By Declan Brennan
A retired surgeon has been jailed for 20 months for sexual attacks on two teenage boys in the mid-70s.
Last month, a jury at Dublin Circuit Criminal Court convicted Michael Shine (85) of indecently assaulting the two 15-year-old patients in a hospital in the mid-70s.
Shine, of Wellington Road in Dublin, had pleaded not guilty at Dublin Circuit Criminal Court to eight charges of indecently assaulting six patients at Our Lady of Lourdes Hospital and at his private clinic, both in Drogheda, Co Louth, on dates between 1964 and 1991. He was acquitted on the remainder of the charges.
Judge Cormac Quinn said the severe breach of trust by a senior doctor at the pinnacle of his profession was one of the most aggravating factors. He said Shine had abused the trust of patients and the trust of the hospital.
He said the abuse occurred in places where the victims, who were children, were entitled to feel they were in a place that was safe.
Judge Quinn imposed consecutive sentences of 10 months for the indecent assault on each of the victims. The judge rejected an application from Shine's lawyers to give Shine a week to put his affairs in order and to marshal his medication.
The court heard that both victims were aged 15 when Shine groped them during medical examinations.
One victim attended at the hospital with an in-growing toenail. He told the trial that Dr Shine tied him to a bed with rubber bungee restraints and a blanket and then slipped his hand under the blanket and started massaging his testicles.
He said he knew it was weird but he thought “who was I” to speak out because he was “just a young boy”.
In his victim impact statement, this man said the assault had a profoundly negative effect on his life. He said his life changed from a time of youthful innocence to one of anxiety, insomnia and depression after the attack. He said Shine's blatant denials caused the case to drag on.
The second victim testified that during two follow-up examinations for undescended testes at Shine's private clinic in Drogheda, Shine massaged him intimately.
He told the court that for years he tried struggled with guilt, embarrassment and shame. He was confused about whether Shine's actions were wrong and convinced himself they were not.
“That is the insidious nature of sexual assault. It leaves you believing somehow you were at fault,” he said.
He said Shine used his position to take the opportunity to assault him and this was a great breach of trust. He said Shine's denials during the trial verified for him for the first time that what Shine did was wrong.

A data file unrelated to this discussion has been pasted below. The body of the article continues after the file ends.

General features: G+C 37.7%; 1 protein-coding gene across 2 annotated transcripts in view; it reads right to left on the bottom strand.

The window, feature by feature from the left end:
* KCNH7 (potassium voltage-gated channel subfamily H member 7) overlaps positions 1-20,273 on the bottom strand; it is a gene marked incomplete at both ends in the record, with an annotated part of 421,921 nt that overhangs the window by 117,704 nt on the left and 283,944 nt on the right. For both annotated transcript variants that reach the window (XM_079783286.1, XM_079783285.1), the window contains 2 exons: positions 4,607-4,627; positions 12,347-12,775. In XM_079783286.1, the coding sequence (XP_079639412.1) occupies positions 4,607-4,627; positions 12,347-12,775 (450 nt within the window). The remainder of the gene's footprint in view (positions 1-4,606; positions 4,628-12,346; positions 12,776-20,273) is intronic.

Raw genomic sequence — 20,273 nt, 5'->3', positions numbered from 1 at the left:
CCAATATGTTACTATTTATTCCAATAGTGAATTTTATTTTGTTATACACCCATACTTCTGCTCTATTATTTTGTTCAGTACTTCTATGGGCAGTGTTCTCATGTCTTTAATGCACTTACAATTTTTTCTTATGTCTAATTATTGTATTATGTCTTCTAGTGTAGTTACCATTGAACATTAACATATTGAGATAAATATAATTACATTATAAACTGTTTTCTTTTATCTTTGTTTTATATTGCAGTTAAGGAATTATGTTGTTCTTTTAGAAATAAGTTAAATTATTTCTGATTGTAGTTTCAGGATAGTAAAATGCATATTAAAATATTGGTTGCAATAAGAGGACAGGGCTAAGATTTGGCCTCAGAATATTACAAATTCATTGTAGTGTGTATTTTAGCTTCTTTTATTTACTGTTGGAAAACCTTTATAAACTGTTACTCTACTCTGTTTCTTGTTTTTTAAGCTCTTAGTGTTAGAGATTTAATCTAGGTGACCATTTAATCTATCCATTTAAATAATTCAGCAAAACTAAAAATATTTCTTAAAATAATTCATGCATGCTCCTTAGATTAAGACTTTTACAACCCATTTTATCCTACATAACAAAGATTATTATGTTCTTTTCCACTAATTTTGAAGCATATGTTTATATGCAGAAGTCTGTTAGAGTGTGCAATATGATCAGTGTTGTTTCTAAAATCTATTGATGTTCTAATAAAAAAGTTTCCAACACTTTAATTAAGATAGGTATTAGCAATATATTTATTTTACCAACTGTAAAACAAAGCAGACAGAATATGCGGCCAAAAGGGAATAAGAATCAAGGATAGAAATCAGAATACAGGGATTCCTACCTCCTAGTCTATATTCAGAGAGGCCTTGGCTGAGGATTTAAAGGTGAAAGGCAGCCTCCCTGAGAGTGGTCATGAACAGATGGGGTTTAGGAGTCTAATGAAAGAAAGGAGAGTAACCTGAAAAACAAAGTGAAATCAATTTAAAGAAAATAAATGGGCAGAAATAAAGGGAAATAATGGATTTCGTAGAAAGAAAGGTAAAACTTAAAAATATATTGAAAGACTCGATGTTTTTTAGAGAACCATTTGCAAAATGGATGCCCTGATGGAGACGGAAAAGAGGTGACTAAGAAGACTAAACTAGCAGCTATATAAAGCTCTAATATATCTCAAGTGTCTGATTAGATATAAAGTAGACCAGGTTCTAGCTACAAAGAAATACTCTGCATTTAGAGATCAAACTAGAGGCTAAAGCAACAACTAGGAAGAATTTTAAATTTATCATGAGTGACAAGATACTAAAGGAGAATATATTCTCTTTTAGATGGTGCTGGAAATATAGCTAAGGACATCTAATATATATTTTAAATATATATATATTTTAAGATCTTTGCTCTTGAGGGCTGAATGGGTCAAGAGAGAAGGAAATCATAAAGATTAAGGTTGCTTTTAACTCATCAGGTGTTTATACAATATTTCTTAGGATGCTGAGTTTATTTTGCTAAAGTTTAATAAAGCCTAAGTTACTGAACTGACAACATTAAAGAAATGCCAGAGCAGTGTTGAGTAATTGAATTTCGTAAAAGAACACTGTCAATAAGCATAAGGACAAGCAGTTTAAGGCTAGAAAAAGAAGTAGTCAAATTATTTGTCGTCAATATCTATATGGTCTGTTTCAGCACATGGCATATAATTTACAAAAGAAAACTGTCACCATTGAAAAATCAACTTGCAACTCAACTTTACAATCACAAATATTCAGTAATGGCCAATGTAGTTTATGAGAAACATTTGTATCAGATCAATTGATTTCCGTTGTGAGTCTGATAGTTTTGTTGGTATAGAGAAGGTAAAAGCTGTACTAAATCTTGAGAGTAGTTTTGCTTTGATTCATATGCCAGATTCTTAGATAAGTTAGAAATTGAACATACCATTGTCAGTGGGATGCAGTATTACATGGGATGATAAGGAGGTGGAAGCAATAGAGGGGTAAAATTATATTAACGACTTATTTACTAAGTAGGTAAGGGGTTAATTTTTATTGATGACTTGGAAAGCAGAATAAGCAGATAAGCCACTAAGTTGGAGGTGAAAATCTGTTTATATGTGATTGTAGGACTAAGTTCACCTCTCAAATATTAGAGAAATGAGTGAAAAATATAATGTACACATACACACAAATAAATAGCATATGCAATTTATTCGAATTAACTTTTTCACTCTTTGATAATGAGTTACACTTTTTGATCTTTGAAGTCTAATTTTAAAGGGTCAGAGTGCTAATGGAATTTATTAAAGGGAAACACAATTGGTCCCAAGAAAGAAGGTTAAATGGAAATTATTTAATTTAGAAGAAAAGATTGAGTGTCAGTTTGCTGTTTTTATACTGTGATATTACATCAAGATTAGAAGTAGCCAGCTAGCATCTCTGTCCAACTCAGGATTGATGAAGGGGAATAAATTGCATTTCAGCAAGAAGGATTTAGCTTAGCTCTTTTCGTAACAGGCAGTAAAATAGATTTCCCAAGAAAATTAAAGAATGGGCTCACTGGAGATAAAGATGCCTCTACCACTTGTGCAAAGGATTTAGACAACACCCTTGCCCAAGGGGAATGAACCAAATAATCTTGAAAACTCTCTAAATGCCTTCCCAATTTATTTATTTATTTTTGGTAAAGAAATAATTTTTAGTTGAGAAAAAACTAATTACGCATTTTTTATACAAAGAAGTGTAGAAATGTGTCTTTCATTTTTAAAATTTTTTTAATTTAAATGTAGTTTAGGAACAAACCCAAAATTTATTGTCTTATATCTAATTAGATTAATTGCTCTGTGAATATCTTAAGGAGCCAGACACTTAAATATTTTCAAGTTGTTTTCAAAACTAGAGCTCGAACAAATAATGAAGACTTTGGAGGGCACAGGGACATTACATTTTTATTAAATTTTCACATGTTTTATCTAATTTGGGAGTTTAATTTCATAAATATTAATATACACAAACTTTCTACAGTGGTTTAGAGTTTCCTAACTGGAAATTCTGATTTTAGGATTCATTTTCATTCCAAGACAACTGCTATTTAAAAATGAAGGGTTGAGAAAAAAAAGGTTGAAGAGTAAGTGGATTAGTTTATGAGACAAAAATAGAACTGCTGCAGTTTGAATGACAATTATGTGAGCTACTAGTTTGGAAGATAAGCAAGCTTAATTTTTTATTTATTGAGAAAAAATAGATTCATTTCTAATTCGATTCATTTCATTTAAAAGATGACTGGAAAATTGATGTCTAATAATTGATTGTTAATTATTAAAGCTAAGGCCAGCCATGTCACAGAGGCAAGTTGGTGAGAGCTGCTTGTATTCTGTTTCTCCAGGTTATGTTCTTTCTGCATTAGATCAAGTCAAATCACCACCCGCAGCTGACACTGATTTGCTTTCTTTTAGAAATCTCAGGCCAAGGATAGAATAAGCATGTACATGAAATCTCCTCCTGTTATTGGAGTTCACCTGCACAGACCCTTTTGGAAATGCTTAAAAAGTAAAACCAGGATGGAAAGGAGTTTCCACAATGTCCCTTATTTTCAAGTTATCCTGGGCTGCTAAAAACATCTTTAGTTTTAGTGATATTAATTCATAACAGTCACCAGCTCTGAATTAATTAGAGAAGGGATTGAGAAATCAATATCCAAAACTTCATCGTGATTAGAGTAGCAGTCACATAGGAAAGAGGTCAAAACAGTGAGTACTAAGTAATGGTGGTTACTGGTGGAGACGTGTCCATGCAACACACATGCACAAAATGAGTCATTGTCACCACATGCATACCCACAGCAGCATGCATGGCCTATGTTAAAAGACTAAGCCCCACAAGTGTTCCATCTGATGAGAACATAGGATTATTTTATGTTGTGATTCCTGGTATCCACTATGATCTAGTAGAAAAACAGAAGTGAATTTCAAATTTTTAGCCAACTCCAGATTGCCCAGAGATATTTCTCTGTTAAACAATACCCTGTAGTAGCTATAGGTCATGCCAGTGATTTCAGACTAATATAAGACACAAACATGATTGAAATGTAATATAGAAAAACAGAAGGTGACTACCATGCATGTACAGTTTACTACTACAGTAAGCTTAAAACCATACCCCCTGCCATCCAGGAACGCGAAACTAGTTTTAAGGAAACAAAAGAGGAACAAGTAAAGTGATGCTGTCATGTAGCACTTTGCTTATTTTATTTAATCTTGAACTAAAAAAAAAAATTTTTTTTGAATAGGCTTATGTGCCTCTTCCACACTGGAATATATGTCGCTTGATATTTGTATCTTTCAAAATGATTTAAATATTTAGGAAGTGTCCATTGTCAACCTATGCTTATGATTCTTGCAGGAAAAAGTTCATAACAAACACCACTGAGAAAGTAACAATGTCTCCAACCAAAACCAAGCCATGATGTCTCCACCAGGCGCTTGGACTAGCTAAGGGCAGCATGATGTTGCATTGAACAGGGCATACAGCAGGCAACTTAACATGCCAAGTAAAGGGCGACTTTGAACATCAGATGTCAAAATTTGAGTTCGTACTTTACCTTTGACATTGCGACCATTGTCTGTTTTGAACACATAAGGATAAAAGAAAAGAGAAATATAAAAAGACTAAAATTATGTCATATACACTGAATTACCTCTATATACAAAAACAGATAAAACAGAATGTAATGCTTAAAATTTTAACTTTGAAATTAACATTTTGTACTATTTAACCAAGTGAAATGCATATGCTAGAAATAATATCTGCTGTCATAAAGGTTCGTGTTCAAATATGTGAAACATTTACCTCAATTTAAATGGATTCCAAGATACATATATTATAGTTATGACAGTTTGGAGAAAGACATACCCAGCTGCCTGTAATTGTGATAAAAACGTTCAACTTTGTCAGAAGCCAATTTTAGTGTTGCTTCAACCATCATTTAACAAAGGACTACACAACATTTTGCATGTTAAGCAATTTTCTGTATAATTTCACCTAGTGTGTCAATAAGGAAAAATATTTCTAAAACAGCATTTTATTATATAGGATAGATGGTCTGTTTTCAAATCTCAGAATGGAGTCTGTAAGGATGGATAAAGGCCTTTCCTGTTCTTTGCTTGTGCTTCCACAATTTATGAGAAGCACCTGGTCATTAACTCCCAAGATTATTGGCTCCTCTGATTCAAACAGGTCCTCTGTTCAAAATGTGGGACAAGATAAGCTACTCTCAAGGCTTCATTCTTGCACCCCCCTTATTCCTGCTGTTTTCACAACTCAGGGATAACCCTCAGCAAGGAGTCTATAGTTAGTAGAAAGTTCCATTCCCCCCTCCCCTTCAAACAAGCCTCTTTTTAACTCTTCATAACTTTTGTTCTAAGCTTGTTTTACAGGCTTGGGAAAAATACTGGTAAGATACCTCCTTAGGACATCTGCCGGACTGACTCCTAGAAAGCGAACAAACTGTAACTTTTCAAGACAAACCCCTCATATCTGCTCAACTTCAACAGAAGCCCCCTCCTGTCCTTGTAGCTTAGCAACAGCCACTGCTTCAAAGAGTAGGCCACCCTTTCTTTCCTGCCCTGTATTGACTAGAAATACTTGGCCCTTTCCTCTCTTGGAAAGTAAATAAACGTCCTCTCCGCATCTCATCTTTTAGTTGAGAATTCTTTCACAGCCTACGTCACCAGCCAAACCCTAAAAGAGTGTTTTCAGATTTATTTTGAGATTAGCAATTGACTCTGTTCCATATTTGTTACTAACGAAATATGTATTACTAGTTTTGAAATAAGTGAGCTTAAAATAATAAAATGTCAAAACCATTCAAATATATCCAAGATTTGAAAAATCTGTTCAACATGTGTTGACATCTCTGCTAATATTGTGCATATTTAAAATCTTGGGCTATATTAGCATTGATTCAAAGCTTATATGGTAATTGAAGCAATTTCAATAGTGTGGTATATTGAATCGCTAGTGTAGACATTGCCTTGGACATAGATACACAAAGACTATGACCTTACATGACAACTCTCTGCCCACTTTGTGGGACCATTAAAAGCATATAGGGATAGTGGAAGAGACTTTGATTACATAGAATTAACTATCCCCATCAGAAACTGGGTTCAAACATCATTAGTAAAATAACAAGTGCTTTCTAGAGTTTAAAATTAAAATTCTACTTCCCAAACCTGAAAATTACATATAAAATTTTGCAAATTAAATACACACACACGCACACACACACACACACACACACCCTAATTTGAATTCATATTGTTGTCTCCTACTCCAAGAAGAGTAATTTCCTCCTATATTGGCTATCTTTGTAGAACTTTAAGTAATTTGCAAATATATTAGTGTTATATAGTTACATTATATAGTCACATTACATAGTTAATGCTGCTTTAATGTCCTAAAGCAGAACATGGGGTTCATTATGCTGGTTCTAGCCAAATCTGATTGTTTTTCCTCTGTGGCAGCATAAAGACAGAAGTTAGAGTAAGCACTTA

“I would like some recognition from Michael Shine that he knows what he did was wrong,” he said.
During the trial last month, Shine admitted seeing the two victims but denied anything improper had taken place.
Hugh Hartnett SC, defending, asked the judge to consider suspending in full any sentence he considered appropriate. He said that Shine's medical condition includes severe angina and he has received four heart stents.
He said that medical records stated that Shine was showing signs of age and was at a high risk of suffering from progressive dementia.
Mr Hartnett said his client's medical condition was perilous and imprisonment would be fatal and would be unnecessarily cruel four decades later.
Asked by Judge Quinn if Shine accepted the jury verdicts, counsel replied: “Well, he has been convicted”.
A Tipperary native Shine began practicing as a doctor in 1956, working in the Mater hospital before moving to the UK to work in hospitals there. On his return to Ireland in the mid-60s he took up a position in Lourdes hospital.
He was appointed to the position of consultant surgeon in 1968, a position he held until his retirement in 1995.
The jury acquitted Shine of four separate charges of indecently assaulting three other teenagers on dates in 1964, 1970 and and 1976. Shine denied ever seeing these patients and there were no medicals records to confirm that he had seen them on the dates of the alleged assaults.
An eighth count of indecently assaulting a sixth victim was withdrawn due to lack of evidence.
In imposing his sentence Judge Quinn said he was taking into consideration the mitigating factors of Shine's age and medical conditions. He also noted Shine's long and productive medical career and a number of character references handed into the court, which included testimonials from a retired nurse and a hospital consultant.